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HawkEye Founder Provides Explanation Over Root's LBW Row In Ranchi Test

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There was a massive controversy surrounding Joe Root‘s LBW dismissal during the fourth Test match against India in Ranchi with several ex-cricketers even criticising the technology for what they thought was a erroneous DRS review. During England’s second innings, Ashwin’s delivery crashed into Root’s pads but the umpire was not convinced about the LBW shout. India went for a review and the replay showed that although it seemed like the majority of the ball pitched outside the leg-stump, the technology deemed it fair and gave it out. Some experts and fans were not happy with the decision but Paul Hawkins, the founder of HawkEye, provided an explanation regarding the controversial decision.

Speaking with Simon Hughes on ‘The Analyst’ podcast, Hawkins explained the reason.

“So, firstly, you measure the width of the stumps on each day. So that then becomes the line between what’s pitched in line and what’s not pitched in line. And it was a very close one. It’s one that in tennis, you will occasionally get a 0 or 0 scenario and tennis have decided that it’s not out until it’s not 0. Mm, it’s 1. So actually, in tennis, we shift the bounce mark just for a presentation perspective. So a 0 becomes a 1, so you can clearly see the mark. But that’s just a presentation thing,” Hawkins said.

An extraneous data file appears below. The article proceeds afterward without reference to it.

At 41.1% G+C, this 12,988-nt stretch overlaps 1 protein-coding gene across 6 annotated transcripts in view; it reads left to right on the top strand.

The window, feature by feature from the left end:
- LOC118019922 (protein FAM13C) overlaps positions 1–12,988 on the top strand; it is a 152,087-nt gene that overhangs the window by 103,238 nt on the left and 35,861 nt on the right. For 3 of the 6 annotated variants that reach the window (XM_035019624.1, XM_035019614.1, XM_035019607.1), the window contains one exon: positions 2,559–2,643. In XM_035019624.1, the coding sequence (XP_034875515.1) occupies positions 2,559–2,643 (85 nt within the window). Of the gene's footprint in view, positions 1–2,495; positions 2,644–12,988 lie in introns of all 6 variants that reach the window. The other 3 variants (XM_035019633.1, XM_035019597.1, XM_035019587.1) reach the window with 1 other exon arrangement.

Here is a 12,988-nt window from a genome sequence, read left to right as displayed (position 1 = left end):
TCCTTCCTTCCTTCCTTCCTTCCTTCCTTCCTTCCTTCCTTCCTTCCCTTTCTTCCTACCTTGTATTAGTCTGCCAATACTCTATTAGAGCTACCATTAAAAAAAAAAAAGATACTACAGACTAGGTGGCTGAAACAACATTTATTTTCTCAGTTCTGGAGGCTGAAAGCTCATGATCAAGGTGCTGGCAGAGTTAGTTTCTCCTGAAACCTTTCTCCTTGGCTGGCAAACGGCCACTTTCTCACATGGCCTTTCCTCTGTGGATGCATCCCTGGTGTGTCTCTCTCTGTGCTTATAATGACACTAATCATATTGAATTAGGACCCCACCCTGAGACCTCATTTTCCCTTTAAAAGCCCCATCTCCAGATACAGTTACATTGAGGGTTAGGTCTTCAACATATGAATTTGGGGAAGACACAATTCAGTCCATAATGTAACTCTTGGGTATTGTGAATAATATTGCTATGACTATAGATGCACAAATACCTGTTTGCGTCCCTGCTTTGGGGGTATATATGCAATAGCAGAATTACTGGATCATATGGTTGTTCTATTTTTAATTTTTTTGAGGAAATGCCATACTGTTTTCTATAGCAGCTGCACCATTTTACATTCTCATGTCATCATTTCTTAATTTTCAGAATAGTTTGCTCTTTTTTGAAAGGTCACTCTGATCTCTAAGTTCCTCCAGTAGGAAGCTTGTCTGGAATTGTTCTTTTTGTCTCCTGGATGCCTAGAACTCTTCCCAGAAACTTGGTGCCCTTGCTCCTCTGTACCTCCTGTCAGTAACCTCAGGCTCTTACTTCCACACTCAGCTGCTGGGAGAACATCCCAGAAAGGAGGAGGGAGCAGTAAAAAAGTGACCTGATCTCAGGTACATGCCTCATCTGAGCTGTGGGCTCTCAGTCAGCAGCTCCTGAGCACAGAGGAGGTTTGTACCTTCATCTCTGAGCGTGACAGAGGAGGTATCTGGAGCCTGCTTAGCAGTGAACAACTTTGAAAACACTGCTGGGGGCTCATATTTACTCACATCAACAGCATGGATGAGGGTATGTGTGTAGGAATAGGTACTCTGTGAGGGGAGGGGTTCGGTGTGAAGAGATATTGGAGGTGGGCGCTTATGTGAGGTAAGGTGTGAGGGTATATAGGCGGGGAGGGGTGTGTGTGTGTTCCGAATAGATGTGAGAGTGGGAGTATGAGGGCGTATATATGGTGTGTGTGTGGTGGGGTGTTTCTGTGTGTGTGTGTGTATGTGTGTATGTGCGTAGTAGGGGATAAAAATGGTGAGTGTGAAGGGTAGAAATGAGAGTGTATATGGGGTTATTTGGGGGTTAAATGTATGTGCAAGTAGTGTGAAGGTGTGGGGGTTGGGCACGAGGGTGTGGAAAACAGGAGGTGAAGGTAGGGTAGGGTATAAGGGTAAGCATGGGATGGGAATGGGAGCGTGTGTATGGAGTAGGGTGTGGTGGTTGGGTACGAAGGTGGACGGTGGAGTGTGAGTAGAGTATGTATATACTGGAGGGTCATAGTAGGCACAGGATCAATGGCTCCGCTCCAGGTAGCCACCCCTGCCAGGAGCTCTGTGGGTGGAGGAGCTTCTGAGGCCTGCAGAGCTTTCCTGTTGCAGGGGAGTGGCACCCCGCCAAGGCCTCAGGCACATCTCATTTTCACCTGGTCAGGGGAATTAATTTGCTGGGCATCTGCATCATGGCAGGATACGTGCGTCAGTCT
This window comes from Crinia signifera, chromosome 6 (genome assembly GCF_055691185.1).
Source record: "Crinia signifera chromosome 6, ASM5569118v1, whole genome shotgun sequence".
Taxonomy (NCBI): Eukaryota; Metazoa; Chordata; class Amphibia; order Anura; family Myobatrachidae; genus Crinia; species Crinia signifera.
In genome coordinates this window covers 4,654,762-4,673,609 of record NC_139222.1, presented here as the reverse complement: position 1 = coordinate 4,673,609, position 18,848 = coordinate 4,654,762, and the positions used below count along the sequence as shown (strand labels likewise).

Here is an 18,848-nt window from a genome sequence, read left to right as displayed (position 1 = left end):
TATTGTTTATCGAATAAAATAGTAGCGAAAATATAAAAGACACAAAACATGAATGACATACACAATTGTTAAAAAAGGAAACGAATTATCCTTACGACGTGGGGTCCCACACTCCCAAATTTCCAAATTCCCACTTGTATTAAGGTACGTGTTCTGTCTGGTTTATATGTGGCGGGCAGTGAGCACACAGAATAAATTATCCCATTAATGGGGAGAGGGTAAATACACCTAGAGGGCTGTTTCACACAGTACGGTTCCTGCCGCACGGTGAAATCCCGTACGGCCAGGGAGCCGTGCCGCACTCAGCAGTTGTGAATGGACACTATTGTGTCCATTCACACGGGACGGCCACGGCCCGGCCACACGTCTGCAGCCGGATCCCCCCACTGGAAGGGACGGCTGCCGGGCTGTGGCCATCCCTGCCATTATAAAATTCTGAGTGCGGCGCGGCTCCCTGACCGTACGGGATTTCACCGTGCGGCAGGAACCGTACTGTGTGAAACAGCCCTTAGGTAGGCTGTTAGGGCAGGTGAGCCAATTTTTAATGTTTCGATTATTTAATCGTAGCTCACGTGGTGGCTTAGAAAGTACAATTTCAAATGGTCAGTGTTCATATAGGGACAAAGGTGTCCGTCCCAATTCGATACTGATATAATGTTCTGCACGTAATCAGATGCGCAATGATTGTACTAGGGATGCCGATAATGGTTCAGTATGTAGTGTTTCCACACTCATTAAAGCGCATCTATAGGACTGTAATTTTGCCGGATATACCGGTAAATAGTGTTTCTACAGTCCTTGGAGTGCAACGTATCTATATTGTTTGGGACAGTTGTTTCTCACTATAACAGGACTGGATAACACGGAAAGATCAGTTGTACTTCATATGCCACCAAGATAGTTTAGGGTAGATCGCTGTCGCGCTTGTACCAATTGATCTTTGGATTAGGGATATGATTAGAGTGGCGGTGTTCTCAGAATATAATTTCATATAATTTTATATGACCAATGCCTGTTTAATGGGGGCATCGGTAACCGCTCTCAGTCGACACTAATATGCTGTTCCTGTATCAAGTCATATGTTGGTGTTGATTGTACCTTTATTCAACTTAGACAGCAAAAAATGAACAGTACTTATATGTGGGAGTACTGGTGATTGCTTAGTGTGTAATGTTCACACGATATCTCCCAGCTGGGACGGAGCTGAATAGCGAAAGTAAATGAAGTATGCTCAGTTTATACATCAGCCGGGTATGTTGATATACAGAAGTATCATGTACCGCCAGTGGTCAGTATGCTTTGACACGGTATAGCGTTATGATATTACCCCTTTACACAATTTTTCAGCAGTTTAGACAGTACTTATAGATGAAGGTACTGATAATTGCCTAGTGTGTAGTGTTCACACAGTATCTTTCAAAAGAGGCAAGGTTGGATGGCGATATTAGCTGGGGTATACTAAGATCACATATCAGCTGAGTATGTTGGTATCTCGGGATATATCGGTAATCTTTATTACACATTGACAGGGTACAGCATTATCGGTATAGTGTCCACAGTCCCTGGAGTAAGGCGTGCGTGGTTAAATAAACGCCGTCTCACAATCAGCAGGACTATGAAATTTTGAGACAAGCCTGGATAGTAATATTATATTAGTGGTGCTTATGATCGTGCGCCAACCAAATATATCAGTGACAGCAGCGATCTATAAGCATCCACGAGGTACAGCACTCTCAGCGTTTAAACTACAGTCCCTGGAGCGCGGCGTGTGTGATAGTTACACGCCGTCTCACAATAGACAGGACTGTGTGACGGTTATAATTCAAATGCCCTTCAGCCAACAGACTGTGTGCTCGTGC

“There’s nothing different with the tracking or the answer. It just makes it clearer to the viewer. It would have been clearer on TV if the track had come off the ball. So you can see the ball more clearly over the line, which happens automatically if the ball has pitched outside leg stump,” he added.

Meanwhile, India consolidated their second spot in the World Test Championship (WTC) standing following their five-wicket win against Ben Stokes‘ England in the fourth Test at Ranchi.

The hosts, led by Rohit Sharma, took an unassailable 3-1 lead in the five-Test series.

India’s point-percentage jumped from 59.52 to 64.58 following the hard-fought win and they further extended the gap with Australia (55%) and Bangladesh (50%), third third and fourth-placed teams, respectively.

England, on the other hand, are languishing at eighth with 19.44%, just a spot ahead of bottom-placed Sri Lanka, who are yet to open their account. India have so far played eight Tests in the current WTC cycle, winning five, losing two and drawing one match.

(With PTI inputs)

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